Tuesday, March 18, 2008

Tips For Travel

It is always important to take care of your health, whether you are at home or on the road, but there are some other concerns that are important to keep in mind when you are travelling.

If you take a trip with your family or plan to live abroad for several months, for a curriculum, it is easier to get sick when you are in a new location because the body has not yet had time to adapt to the food, there are water and air in a new environment. Travelling can put you in touch with things that your body is not accustomed to. Continue reading for tips on how to keep your travel experience as healthy as possible.
Do not take a holiday health

Stress and excitement of travel can make you more likely to get sick, but if you follow a few simple tips, you are more likely to stay healthy throughout your trip - and your stay will undoubtedly be more enjoyable. The good news is that as a teenager, your immune system is as strong as an adult, but the lack of sleep and poor diet, it may be easier for you to become sick.

The first thing you should do if you go abroad is to find out what types of vaccines you need in advance because different countries have different requirements. In the United States, contact your doctor or the Centers for Disease Control and Prevention for a list of vaccinations required. You want to give sufficient time for this step in case you need to get vaccines that require more than one dose.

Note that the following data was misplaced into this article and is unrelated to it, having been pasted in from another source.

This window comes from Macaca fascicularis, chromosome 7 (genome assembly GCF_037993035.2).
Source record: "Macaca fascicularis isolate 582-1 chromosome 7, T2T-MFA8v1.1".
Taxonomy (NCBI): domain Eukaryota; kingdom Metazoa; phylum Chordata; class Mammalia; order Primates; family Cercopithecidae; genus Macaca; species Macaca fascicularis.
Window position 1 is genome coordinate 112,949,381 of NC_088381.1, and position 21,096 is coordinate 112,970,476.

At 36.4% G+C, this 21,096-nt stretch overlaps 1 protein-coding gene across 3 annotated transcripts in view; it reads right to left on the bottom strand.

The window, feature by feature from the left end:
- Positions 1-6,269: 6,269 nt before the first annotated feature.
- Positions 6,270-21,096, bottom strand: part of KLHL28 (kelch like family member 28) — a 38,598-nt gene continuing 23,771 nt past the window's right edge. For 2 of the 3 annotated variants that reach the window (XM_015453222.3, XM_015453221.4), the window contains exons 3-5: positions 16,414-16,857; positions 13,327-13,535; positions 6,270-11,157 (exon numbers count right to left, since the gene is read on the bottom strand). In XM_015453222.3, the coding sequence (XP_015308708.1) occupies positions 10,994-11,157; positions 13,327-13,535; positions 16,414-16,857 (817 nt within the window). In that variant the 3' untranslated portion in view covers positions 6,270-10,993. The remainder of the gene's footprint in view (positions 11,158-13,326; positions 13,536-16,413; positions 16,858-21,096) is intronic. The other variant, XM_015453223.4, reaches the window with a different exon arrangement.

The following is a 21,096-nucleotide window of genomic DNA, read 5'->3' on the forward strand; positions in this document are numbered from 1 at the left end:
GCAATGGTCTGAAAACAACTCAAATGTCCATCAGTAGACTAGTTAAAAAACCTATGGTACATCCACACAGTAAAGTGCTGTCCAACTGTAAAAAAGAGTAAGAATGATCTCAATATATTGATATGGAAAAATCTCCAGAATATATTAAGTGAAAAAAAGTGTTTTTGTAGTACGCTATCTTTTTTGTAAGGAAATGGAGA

Common Travel Troubles

Three of the health problems more common than you might encounter during his travels are jet lag, altitude sickness and diarrhoea. When you travel across several time zones, different amounts of light can change your internal clock of the body, causing a condition known as jet lag. Jet lag may cause some symptoms that are bummers on a fun trip, including stomach pain, insomnia and fatigue.

There are some things you can do to combat jet lag, for example, if you travel from west to east, we must stay out of the sun until the day after your arrival. If you are flying from east to west, go for a brisk walk, as soon as possible after arrival.

Altitude sickness is caused by dry air, a decrease of oxygen, and the low atmospheric pressure, when traveling at a higher altitude than what you are accustomed. As a result, you may have problems, such as headaches, dehydration, and shortness of breath. Some people are affected at 5000 feet (1524 meters), but others are not affected until they reach an altitude of 10000 feet (3048 meters) or more. Learn what altitude you move forward to your travel whether altitude sickness could be a problem.